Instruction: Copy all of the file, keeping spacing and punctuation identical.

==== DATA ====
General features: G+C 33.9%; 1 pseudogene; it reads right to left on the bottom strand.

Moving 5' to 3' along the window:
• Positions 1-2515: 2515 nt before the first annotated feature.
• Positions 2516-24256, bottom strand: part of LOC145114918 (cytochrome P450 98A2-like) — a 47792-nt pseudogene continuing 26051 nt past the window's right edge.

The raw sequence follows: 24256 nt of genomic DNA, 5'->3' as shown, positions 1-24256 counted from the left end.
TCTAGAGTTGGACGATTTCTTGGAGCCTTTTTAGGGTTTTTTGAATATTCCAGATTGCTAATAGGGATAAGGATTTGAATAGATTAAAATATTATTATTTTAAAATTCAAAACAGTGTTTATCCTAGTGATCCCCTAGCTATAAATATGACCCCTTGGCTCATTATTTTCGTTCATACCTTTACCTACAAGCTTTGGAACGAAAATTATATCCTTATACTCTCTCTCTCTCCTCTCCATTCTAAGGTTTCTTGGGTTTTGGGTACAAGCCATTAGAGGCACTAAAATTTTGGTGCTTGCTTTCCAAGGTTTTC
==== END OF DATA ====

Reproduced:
General features: G+C 33.9%; 1 pseudogene; it reads right to left on the bottom strand.

Moving 5' to 3' along the window:
• Positions 1-2515: 2515 nt before the first annotated feature.
• Positions 2516-24256, bottom strand: part of LOC145114918 (cytochrome P450 98A2-like) — a 47792-nt pseudogene continuing 26051 nt past the window's right edge.

The raw sequence follows: 24256 nt of genomic DNA, 5'->3' as shown, positions 1-24256 counted from the left end.
TCTAGAGTTGGACGATTTCTTGGAGCCTTTTTAGGGTTTTTTGAATATTCCAGATTGCTAATAGGGATAAGGATTTGAATAGATTAAAATATTATTATTTTAAAATTCAAAACAGTGTTTATCCTAGTGATCCCCTAGCTATAAATATGACCCCTTGGCTCATTATTTTCGTTCATACCTTTACCTACAAGCTTTGGAACGAAAATTATATCCTTATACTCTCTCTCTCTCCTCTCCATTCTAAGGTTTCTTGGGTTTTGGGTACAAGCCATTAGAGGCACTAAAATTTTGGTGCTTGCTTTCCAAGGTTTTC